I laughed when I saw the “somewhere in Batangas, Philippines” in the address lol. Someone got too tired to create a fake address or maybe he/she just wanted to add something funny.
If it had been released in theaters, I doubt that it would even get that much attention. But instead, this film was released on Netflix and that’s a good thing for the filmmakers and the whole Filipino animation industry.
Since a lot of Filipinos are now subscribed to Netflix, the Filipino animation industry would not really worry so much whether anyone would watch what they produced because of how easy it is to just watch a movie on Netflix.
My thoughts on the plot of the film is another story. In this post, I just want to celebrate the effort that they put in the smallest of details. They gave their best in recreating Manila and they accomplished that very well.
Honestly, I feel that our animation industry is only just starting and our animators have so much more to offer given enough experience and more budget.
Also, I want to share how exciting it is to write a blog post like this for an animation film that is made by my fellow countrymen. I had done a few Things I Noticed As An Architecture Student blog posts for foreign animation films but this is the first time that I did it for a Filipino animation film.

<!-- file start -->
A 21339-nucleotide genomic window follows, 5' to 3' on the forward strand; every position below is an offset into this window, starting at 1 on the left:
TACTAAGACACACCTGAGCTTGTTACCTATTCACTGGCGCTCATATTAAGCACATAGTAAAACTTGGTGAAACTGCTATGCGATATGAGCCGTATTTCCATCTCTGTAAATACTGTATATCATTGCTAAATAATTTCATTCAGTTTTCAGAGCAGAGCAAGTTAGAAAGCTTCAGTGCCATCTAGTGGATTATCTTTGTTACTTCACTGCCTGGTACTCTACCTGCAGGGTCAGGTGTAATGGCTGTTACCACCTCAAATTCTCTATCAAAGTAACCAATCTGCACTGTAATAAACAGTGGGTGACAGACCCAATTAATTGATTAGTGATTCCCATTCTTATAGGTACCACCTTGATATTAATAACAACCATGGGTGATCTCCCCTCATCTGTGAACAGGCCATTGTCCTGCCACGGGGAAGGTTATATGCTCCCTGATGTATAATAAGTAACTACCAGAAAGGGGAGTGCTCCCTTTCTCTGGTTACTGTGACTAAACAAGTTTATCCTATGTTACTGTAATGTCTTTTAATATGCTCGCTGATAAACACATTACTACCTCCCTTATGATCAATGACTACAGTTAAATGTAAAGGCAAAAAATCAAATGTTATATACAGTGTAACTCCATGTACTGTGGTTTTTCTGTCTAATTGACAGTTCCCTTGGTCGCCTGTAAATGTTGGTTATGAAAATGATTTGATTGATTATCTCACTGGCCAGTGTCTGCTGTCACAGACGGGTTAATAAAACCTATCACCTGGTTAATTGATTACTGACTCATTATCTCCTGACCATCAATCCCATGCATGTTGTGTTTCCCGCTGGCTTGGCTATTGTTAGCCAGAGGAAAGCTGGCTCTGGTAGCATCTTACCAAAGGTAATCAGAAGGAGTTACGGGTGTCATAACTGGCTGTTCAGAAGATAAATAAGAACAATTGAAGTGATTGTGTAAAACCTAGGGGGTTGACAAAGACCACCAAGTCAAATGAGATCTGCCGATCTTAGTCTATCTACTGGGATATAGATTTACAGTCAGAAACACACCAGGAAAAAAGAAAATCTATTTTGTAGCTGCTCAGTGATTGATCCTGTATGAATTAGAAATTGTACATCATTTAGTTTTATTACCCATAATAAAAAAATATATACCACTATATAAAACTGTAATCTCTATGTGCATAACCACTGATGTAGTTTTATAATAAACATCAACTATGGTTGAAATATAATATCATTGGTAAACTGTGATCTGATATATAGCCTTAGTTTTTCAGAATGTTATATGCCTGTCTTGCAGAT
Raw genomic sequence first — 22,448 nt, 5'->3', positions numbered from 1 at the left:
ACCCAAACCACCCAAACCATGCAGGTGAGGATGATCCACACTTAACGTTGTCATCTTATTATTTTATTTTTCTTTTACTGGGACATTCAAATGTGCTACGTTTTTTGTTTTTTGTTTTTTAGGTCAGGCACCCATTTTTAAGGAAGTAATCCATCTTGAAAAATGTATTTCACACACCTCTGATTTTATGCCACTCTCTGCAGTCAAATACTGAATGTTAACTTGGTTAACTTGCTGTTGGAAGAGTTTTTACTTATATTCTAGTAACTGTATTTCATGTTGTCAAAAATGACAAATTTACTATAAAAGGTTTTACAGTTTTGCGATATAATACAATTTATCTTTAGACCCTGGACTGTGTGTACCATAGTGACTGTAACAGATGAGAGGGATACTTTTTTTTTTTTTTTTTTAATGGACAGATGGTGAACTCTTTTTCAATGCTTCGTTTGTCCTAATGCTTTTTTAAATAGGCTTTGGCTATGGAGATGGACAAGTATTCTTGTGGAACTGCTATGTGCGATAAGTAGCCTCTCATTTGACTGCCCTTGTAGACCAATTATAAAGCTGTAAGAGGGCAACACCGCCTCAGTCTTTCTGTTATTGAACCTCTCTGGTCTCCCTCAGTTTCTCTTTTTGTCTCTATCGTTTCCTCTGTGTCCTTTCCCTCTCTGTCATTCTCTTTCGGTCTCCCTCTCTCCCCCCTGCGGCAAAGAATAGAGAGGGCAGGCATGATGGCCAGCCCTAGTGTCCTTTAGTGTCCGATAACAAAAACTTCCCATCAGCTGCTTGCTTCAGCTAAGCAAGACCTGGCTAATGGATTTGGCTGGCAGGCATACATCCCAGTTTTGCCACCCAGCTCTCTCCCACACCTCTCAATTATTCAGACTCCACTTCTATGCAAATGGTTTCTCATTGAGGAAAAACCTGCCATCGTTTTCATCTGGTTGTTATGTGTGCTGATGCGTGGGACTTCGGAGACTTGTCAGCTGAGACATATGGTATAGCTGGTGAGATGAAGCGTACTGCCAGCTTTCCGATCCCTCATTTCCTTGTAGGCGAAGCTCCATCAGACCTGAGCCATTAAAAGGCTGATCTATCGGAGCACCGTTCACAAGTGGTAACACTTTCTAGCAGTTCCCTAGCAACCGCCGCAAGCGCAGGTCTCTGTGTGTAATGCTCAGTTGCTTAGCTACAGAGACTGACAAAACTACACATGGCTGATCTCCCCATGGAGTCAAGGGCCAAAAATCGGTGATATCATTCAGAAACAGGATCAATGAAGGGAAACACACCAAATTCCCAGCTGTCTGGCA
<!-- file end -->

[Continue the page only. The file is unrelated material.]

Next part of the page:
It’s very different when writing “what I noticed” in animation films that are influenced by my culture and one that is foreign because the former allows me to resonate with it in a way that I would seldom (or maybe not ever) feel in foreign animation films.
Shared is a monthly blog post that contains books, podcasts, movies, K-dramas, articles, TED Talks, and documentaries that I recommend to everyone.
“Everyday is a new deal. Keep working and maybe something will turn up.” – Harvey Pekar
This movie was recommended by a fellow intern who’s main advocacy is protecting and conserving our environment. After this film, I started watching other Studio Ghibli films and became fascinated in Japanese culture.
THIS FILM! The amount of details in this film in terms of the culture, tradition, and folklore of Japan, is INSANE! Miyazaki, the director of Spirited Away, used the movie as an opportunity to connect the past and current Japan. It used the show and not tell aspect of filmmaking. Hence, you would not be bombarded with information of Japanese culture, tradition and folklore while watching. So do not worry.